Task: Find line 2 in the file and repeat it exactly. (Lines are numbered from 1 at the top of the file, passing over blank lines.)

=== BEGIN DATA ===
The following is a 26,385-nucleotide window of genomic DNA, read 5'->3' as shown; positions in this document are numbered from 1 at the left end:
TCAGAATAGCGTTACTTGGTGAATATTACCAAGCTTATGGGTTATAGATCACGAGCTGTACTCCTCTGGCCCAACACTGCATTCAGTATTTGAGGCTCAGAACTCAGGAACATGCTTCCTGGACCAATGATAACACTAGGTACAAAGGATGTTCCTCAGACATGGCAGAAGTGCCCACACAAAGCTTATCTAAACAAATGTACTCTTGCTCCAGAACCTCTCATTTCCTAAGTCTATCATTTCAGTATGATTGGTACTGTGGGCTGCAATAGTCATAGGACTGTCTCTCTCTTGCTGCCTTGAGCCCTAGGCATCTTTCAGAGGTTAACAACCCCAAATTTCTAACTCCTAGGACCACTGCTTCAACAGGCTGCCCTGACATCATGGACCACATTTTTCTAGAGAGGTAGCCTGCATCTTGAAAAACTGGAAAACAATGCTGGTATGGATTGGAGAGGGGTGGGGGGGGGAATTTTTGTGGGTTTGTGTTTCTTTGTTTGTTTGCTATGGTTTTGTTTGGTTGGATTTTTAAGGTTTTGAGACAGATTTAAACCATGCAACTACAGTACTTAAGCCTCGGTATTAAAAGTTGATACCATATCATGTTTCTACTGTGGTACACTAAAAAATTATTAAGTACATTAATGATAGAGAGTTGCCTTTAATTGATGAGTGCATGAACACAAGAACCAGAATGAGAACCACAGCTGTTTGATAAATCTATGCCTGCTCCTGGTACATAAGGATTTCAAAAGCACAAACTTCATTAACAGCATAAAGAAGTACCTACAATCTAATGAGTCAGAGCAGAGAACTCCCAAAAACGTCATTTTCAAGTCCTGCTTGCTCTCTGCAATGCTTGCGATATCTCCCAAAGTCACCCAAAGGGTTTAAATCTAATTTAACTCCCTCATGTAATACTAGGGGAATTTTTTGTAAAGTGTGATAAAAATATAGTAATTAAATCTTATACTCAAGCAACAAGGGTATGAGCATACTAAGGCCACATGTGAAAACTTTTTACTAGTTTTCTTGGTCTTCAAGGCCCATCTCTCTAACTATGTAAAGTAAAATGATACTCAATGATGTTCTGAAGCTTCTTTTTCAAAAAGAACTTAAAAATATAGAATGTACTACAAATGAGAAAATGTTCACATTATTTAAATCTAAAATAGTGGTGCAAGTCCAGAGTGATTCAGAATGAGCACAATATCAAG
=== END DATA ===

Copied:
TCAGAATAGCGTTACTTGGTGAATATTACCAAGCTTATGGGTTATAGATCACGAGCTGTACTCCTCTGGCCCAACACTGCATTCAGTATTTGAGGCTCAGAACTCAGGAACATGCTTCCTGGACCAATGATAACACTAGGTACAAAGGATGTTCCTCAGACATGGCAGAAGTGCCCACACAAAGCTTATCTAAACAAATGTACTCTTGCTCCAGAACCTCTCATTTCCTAAGTCTATCATTTCAGTATGATTGGTACTGTGGGCTGCAATAGTCATAGGACTGTCTCTCTCTTGCTGCCTTGAGCCCTAGGCATCTTTCAGAGGTTAACAACCCCAAATTTCTAACTCCTAGGACCACTGCTTCAACAGGCTGCCCTGACATCATGGACCACATTTTTCTAGAGAGGTAGCCTGCATCTTGAAAAACTGGAAAACAATGCTGGTATGGATTGGAGAGGGGTGGGGGGGGGAATTTTTGTGGGTTTGTGTTTCTTTGTTTGTTTGCTATGGTTTTGTTTGGTTGGATTTTTAAGGTTTTGAGACAGATTTAAACCATGCAACTACAGTACTTAAGCCTCGGTATTAAAAGTTGATACCATATCATGTTTCTACTGTGGTACACTAAAAAATTATTAAGTACATTAATGATAGAGAGTTGCCTTTAATTGATGAGTGCATGAACACAAGAACCAGAATGAGAACCACAGCTGTTTGATAAATCTATGCCTGCTCCTGGTACATAAGGATTTCAAAAGCACAAACTTCATTAACAGCATAAAGAAGTACCTACAATCTAATGAGTCAGAGCAGAGAACTCCCAAAAACGTCATTTTCAAGTCCTGCTTGCTCTCTGCAATGCTTGCGATATCTCCCAAAGTCACCCAAAGGGTTTAAATCTAATTTAACTCCCTCATGTAATACTAGGGGAATTTTTTGTAAAGTGTGATAAAAATATAGTAATTAAATCTTATACTCAAGCAACAAGGGTATGAGCATACTAAGGCCACATGTGAAAACTTTTTACTAGTTTTCTTGGTCTTCAAGGCCCATCTCTCTAACTATGTAAAGTAAAATGATACTCAATGATGTTCTGAAGCTTCTTTTTCAAAAAGAACTTAAAAATATAGAATGTACTACAAATGAGAAAATGTTCACATTATTTAAATCTAAAATAGTGGTGCAAGTCCAGAGTGATTCAGAATGAGCACAATATCAAG